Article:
Roof surveying: decarbonising badly insulated buildings

The built environment is directly responsible for 25% of all greenhouse gas emissions in the UK. Which is why efforts to renovate the nation’s existing stock of approximately 30m assets will be critical to achieving the government’s pledge to reach net zero carbon by 2050.

The scale of the challenge is informing changes to regulation, including recent updates to Part L and Part F of the Building Regulations for new dwellings and forthcoming Future Homes and Future Buildings Standards, due out in 2025.

It has also galvanised a growing contingent of building owners, landlords, property and facilities managers to implement stringent sustainability goals. These are intended to accelerate carbon reductions, while reaping the associated rewards of lower energy bills and improved thermal comfort for occupants.
Those that don’t act may soon be forced to. Under proposed UK Treasury rules, announced by chancellor Rishi Sunak at COP26, most big firms would be required to set out detailed public plans for how they will adapt in line with the net-zero target by 2023.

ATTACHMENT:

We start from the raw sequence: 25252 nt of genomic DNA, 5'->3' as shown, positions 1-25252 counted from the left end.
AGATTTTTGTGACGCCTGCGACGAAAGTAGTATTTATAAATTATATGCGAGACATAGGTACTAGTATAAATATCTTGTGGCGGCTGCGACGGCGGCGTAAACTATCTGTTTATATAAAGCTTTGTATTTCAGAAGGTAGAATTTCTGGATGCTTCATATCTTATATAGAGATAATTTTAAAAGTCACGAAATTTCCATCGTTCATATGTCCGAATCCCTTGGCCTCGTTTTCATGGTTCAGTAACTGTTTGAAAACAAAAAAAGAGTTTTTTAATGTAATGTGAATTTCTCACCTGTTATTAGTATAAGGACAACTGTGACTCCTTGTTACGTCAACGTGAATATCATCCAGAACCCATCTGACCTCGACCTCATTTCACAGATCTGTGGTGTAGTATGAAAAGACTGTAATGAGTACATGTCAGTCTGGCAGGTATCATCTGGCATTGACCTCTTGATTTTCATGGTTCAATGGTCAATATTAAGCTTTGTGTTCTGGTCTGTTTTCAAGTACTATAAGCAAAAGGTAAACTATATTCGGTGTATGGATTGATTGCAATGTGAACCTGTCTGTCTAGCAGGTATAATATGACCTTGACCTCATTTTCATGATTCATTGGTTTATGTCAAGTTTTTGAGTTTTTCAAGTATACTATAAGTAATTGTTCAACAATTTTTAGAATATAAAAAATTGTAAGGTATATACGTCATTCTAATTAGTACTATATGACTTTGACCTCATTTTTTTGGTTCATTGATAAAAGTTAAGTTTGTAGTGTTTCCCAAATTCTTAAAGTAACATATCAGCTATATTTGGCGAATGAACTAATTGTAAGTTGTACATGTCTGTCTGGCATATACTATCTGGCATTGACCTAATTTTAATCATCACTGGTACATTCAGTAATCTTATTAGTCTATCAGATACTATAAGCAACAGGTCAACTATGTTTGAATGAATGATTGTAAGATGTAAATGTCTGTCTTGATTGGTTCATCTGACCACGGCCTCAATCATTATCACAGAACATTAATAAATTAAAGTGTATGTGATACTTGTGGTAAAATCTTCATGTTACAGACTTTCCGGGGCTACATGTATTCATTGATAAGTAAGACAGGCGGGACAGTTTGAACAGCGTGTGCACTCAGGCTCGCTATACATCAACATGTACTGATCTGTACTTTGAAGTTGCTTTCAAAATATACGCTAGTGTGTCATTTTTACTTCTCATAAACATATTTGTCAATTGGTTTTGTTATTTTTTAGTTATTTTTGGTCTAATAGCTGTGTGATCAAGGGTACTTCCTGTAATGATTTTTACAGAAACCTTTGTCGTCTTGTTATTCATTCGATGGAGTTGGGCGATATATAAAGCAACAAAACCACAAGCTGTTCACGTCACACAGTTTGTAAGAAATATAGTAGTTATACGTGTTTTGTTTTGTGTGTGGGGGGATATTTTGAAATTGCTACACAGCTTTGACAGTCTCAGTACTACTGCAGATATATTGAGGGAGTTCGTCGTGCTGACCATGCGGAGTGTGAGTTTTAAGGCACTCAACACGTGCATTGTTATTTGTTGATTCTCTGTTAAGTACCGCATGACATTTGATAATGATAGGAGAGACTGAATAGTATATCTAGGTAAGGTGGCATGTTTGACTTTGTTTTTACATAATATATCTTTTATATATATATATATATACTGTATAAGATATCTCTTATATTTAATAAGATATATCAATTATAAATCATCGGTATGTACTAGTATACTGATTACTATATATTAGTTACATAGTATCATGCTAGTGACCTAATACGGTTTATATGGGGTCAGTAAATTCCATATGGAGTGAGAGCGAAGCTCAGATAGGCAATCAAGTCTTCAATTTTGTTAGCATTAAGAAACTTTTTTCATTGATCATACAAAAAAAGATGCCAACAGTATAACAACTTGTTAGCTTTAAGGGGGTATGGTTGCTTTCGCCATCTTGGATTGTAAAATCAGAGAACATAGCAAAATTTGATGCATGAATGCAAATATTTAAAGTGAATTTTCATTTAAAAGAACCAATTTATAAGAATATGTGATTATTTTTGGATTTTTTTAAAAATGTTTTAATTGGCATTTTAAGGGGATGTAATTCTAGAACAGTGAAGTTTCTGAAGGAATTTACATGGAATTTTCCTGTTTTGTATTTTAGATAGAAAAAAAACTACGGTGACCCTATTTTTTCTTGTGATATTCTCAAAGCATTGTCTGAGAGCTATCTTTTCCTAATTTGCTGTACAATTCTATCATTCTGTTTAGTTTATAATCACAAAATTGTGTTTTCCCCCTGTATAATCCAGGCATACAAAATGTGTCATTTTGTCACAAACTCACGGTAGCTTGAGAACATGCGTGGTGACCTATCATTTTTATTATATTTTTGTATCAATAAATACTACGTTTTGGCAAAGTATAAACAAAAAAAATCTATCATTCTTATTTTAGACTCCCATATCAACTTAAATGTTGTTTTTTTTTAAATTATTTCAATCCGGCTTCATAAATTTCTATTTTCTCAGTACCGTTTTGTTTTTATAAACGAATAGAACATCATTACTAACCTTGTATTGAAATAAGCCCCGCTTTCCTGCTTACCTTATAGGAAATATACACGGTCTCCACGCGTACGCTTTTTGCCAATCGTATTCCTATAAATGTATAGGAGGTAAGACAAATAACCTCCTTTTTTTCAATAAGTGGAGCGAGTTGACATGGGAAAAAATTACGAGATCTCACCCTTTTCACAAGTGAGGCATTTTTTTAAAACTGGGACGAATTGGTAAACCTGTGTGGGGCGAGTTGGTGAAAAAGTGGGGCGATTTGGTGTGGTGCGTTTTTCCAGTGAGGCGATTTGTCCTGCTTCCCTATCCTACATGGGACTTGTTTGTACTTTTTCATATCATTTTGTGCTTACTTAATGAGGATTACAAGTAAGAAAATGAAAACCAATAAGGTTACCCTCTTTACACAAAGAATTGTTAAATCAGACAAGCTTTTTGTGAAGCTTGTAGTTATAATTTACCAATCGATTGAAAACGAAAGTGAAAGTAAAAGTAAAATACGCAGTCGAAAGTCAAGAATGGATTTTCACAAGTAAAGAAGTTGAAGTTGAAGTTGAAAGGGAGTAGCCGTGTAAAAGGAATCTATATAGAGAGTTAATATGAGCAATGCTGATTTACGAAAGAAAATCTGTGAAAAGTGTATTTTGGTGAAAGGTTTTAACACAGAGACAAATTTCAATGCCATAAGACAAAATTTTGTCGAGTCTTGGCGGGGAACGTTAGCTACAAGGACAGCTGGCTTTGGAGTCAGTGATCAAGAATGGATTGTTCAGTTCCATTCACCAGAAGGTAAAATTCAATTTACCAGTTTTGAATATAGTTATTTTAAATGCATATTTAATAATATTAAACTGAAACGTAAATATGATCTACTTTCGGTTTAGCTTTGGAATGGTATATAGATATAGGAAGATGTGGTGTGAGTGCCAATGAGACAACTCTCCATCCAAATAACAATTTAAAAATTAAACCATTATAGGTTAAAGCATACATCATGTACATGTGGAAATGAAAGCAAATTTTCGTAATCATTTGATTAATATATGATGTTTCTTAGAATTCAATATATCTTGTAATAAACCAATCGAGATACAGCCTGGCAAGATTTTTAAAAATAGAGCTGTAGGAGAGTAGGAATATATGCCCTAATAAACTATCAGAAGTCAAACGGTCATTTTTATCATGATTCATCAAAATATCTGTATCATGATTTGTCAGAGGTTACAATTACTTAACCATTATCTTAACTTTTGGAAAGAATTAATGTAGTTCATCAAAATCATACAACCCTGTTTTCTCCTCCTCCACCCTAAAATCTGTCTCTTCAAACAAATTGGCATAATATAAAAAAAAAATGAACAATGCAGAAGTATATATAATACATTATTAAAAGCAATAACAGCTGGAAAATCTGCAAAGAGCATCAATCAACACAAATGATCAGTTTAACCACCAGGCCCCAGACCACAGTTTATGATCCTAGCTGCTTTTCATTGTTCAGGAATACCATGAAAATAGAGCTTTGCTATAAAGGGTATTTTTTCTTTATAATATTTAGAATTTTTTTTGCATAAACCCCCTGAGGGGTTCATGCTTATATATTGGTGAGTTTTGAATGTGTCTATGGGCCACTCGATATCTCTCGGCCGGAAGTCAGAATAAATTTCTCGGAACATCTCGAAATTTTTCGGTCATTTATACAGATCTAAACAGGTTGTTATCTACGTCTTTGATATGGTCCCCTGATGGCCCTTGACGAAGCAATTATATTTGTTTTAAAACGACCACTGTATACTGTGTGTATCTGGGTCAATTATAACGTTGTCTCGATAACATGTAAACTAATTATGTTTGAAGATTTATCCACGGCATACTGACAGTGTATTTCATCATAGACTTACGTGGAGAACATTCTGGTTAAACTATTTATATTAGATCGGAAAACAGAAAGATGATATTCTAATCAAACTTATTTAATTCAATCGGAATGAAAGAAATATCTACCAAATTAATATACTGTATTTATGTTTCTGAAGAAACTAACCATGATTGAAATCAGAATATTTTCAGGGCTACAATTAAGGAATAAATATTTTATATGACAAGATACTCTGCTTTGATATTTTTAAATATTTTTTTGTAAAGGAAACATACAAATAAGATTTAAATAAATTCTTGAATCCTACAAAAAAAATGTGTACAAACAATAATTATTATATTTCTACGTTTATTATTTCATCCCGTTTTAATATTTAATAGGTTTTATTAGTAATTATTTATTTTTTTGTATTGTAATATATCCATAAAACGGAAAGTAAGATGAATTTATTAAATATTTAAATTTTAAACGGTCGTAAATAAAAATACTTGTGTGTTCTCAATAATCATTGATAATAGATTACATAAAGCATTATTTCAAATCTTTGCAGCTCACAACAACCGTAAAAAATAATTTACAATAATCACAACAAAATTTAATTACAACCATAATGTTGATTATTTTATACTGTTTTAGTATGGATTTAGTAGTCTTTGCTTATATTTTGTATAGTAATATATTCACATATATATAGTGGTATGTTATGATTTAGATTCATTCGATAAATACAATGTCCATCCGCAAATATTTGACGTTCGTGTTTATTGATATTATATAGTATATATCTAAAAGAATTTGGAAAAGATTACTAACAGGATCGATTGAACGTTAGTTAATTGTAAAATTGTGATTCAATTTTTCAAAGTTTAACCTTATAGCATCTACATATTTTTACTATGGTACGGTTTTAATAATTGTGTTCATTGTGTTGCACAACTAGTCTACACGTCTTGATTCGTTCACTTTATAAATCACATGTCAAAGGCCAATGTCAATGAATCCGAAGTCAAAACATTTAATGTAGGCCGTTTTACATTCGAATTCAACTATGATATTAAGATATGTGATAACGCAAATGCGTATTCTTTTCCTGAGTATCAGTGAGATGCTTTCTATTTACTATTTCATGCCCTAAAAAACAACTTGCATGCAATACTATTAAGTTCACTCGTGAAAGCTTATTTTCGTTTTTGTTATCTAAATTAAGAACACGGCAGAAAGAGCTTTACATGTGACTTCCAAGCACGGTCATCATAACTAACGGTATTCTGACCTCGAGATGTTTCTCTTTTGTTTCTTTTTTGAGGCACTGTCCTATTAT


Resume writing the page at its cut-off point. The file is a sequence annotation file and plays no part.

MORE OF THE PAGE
John Llewellyn, divisional director for flat roof systems specialist Bauder, says: “We're hearing more and more clients talk about reducing carbon in response to net zero goals and wanting to prioritise the portfolio of properties they manage. Whereas up until the start of 2021 they were mostly interested in the energy savings alone.”

To help our clients maximise the carbon saving potential of existing real estate, Bauder offers an innovative surveying / carbon dashboarding service for flat roofs.
The moisture mapping and carbon dashboard solution combines flat roof surveys, carried out by a specialist team. Numbers are crunched in energy saving software to accurately identify the flat roofs most in need of insulation improvements, as well as the estimated cost and carbon savings if insulation and solar PV upgrades are carried out.